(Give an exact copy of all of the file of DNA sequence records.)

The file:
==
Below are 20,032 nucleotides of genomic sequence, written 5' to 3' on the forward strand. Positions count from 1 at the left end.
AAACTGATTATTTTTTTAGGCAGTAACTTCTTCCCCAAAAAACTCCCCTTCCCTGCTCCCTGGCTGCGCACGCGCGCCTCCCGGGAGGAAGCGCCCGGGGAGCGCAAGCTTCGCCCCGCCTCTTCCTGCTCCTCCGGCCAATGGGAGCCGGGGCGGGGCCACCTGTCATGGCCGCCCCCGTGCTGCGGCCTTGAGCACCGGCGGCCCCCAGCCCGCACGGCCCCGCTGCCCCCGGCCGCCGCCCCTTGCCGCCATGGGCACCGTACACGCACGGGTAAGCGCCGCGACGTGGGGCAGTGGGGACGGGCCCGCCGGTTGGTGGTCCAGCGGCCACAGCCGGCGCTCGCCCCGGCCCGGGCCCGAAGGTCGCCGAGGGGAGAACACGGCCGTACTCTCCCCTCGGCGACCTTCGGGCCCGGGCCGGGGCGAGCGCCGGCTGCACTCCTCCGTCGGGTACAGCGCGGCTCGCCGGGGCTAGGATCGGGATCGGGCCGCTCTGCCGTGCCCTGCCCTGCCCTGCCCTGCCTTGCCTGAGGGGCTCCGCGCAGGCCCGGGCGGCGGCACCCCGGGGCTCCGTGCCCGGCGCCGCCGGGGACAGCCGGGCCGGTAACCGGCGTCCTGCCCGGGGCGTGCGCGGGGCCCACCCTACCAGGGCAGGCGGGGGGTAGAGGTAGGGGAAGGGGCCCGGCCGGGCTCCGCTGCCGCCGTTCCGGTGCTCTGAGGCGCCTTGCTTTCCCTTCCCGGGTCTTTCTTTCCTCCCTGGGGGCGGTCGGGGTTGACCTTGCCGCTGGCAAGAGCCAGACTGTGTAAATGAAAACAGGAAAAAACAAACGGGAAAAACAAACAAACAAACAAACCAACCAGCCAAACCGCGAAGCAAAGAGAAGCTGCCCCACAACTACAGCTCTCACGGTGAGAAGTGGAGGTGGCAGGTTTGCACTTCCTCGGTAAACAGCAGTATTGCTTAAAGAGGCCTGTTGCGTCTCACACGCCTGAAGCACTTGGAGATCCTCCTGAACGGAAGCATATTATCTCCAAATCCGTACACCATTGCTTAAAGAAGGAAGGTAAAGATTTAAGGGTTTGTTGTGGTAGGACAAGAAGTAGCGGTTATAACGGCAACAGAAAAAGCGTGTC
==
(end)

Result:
Below are 20,032 nucleotides of genomic sequence, written 5' to 3' on the forward strand. Positions count from 1 at the left end.
AAACTGATTATTTTTTTAGGCAGTAACTTCTTCCCCAAAAAACTCCCCTTCCCTGCTCCCTGGCTGCGCACGCGCGCCTCCCGGGAGGAAGCGCCCGGGGAGCGCAAGCTTCGCCCCGCCTCTTCCTGCTCCTCCGGCCAATGGGAGCCGGGGCGGGGCCACCTGTCATGGCCGCCCCCGTGCTGCGGCCTTGAGCACCGGCGGCCCCCAGCCCGCACGGCCCCGCTGCCCCCGGCCGCCGCCCCTTGCCGCCATGGGCACCGTACACGCACGGGTAAGCGCCGCGACGTGGGGCAGTGGGGACGGGCCCGCCGGTTGGTGGTCCAGCGGCCACAGCCGGCGCTCGCCCCGGCCCGGGCCCGAAGGTCGCCGAGGGGAGAACACGGCCGTACTCTCCCCTCGGCGACCTTCGGGCCCGGGCCGGGGCGAGCGCCGGCTGCACTCCTCCGTCGGGTACAGCGCGGCTCGCCGGGGCTAGGATCGGGATCGGGCCGCTCTGCCGTGCCCTGCCCTGCCCTGCCCTGCCTTGCCTGAGGGGCTCCGCGCAGGCCCGGGCGGCGGCACCCCGGGGCTCCGTGCCCGGCGCCGCCGGGGACAGCCGGGCCGGTAACCGGCGTCCTGCCCGGGGCGTGCGCGGGGCCCACCCTACCAGGGCAGGCGGGGGGTAGAGGTAGGGGAAGGGGCCCGGCCGGGCTCCGCTGCCGCCGTTCCGGTGCTCTGAGGCGCCTTGCTTTCCCTTCCCGGGTCTTTCTTTCCTCCCTGGGGGCGGTCGGGGTTGACCTTGCCGCTGGCAAGAGCCAGACTGTGTAAATGAAAACAGGAAAAAACAAACGGGAAAAACAAACAAACAAACAAACCAACCAGCCAAACCGCGAAGCAAAGAGAAGCTGCCCCACAACTACAGCTCTCACGGTGAGAAGTGGAGGTGGCAGGTTTGCACTTCCTCGGTAAACAGCAGTATTGCTTAAAGAGGCCTGTTGCGTCTCACACGCCTGAAGCACTTGGAGATCCTCCTGAACGGAAGCATATTATCTCCAAATCCGTACACCATTGCTTAAAGAAGGAAGGTAAAGATTTAAGGGTTTGTTGTGGTAGGACAAGAAGTAGCGGTTATAACGGCAACAGAAAAAGCGTGTC